Tereposky & DeRose LLP regularly provides advice on the interpretation and application of the provisions of international trade agreements, including the CPTPP, the CETA, and the NAFTA.  Should you have any questions regarding potential opportunities under these trade agreements or any other trade related issues, we are at your disposal.

Daniel Hohnstein
613.237.9005
dhohnstein@tradeisds.com

Greg Tereposky
613.237.1210
gtereposky@tradeisds.com

Italy’s Decision on CETA Ratification – What Does it Really Mean?

On Thursday 14th June, Italy’s new agricultural minister, Minister Gian Marco Centinaio, was reported as saying that the Government of Italy does not intend to ratify the Comprehensive Economic and Trade Agreement (CETA) concluded between Canada and the European Union. In a newspaper interview, he offered the explanation that Canada’s commitments under the CETA do not provide sufficient coverage of Italian products in terms of Designation of Origin or Geographical Indication protections. See, for example: Francesca Landini, “Italy won’t ratify EU free-trade deal with Canada: farm minister”, Reuters (14 June 2018), available online at https://www.reuters.com/article/us-italy-minister-canada-trade/italy-wont-ratify-eu-free-trade-deal-with-canada-farm-minister-idUSKBN1JA0TR.

What would it mean for the CETA if Italy takes the decision not to ratify the Agreement?

The short answer is that this is unlikely to have any significant impact on the status quo. The majority of the CETA has already entered into force (as of 21st September 2017) and currently applies to trade in goods and services between Canada and the European Union (including in the context of government procurement), labour mobility (i.e., temporary entry and stay of individuals for business purposes), intellectual property rights, and other subject matters. These elements of the CETA will remain in force regardless of the decisions taken by individual EU member states concerning ratification.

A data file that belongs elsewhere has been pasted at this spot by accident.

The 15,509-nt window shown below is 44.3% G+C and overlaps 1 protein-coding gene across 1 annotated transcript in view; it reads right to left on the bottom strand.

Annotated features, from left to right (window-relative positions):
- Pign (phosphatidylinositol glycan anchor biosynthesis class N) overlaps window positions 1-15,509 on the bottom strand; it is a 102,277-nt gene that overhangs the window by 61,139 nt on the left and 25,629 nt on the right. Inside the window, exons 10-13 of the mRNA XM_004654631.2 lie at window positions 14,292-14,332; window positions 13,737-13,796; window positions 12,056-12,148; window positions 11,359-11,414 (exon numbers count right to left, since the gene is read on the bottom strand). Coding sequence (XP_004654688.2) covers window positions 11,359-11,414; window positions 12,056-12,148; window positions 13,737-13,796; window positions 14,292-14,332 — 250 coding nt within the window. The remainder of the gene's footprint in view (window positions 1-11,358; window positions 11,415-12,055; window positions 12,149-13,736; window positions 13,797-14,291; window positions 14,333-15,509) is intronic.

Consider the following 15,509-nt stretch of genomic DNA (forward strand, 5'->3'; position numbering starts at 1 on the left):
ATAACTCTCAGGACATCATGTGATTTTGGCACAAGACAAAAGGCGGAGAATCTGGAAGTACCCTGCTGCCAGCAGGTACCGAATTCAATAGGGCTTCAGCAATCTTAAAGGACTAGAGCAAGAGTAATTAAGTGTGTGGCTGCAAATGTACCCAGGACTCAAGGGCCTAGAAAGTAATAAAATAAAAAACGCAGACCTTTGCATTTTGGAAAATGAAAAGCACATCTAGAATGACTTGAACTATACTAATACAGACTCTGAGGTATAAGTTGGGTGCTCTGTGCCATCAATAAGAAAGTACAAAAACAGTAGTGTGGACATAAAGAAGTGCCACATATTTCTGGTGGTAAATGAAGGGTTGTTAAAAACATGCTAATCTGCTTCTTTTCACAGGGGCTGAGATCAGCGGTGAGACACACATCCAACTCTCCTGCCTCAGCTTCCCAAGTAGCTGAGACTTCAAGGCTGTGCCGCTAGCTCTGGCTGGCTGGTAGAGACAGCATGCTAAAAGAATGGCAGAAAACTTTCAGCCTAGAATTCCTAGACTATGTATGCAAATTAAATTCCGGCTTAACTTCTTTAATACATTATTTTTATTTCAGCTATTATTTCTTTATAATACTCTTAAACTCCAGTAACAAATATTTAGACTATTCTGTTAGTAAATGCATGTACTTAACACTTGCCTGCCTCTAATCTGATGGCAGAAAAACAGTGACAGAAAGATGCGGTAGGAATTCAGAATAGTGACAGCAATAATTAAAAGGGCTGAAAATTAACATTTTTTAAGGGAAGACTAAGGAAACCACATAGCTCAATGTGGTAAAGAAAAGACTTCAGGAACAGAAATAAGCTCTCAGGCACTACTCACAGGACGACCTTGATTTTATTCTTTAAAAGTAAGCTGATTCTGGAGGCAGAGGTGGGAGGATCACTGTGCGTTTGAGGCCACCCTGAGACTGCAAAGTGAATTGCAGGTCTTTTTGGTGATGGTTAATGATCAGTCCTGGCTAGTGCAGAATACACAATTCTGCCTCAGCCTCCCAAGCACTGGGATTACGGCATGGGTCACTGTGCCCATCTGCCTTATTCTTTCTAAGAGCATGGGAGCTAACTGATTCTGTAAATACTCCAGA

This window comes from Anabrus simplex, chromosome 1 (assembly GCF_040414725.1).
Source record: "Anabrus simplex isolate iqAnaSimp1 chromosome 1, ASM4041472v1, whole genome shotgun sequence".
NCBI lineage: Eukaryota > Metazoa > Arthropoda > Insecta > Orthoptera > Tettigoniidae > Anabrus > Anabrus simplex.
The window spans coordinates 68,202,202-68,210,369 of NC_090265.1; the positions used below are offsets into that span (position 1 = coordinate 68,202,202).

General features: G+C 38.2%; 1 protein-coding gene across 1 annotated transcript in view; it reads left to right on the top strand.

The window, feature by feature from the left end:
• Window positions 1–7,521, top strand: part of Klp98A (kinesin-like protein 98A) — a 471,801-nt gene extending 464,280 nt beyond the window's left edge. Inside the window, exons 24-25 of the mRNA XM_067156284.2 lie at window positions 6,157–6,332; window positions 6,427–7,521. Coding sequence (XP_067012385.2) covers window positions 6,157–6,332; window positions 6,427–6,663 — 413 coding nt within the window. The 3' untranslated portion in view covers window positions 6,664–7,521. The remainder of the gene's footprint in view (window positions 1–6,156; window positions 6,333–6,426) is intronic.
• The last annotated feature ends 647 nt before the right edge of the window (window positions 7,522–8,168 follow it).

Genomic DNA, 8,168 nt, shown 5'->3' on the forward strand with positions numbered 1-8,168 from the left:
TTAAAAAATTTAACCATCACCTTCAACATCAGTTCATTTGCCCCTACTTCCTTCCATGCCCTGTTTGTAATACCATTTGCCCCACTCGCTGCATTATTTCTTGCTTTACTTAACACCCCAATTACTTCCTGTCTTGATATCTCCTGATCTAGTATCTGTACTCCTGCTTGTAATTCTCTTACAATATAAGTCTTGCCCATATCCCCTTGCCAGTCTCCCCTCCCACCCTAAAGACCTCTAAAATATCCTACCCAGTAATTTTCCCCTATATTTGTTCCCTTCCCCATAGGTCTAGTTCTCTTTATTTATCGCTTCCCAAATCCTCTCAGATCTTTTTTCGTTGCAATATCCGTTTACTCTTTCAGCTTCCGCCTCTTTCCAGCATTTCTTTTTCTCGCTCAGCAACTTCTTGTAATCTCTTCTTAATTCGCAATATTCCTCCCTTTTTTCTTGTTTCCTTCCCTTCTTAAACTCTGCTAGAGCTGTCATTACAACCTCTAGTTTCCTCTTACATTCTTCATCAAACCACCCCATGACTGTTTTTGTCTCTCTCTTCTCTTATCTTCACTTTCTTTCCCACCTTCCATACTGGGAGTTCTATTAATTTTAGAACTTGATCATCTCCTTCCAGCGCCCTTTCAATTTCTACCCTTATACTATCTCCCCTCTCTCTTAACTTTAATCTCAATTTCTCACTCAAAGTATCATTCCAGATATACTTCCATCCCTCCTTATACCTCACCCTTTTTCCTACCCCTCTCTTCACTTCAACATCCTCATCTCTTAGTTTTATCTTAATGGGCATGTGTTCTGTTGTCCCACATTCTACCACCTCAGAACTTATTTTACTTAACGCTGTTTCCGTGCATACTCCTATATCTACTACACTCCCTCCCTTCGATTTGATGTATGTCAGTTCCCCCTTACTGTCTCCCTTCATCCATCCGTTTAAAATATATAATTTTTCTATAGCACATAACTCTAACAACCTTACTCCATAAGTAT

The reason for this is that most of the rights and commitments under the CETA fall within the exclusive competence of the European Union. The provisions that cannot enter into force until each of the EU member states ratify the Agreement are generally limited to those dealing with investment protection and the establishment of an international investor-state dispute settlement (ISDS) tribunal under Chapter 8. As the ratification process in each of the member states can take several years, the parts of the CETA that fall exclusively under the European Union’s competence were “provisionally applied” right away — i.e., after ratification by the European Parliament and the Government of Canada — so that businesses could immediately begin taking advantage of the benefits. For more information on these points, see: European Commission, “CETA explained”, available online at http://ec.europa.eu/trade/policy/in-focus/ceta/ceta-explained/ (in particular, under the headings “What is provisional application?”, “Which parts of CETA will the EU provisionally apply?”, and “How will CETA protect investments?”).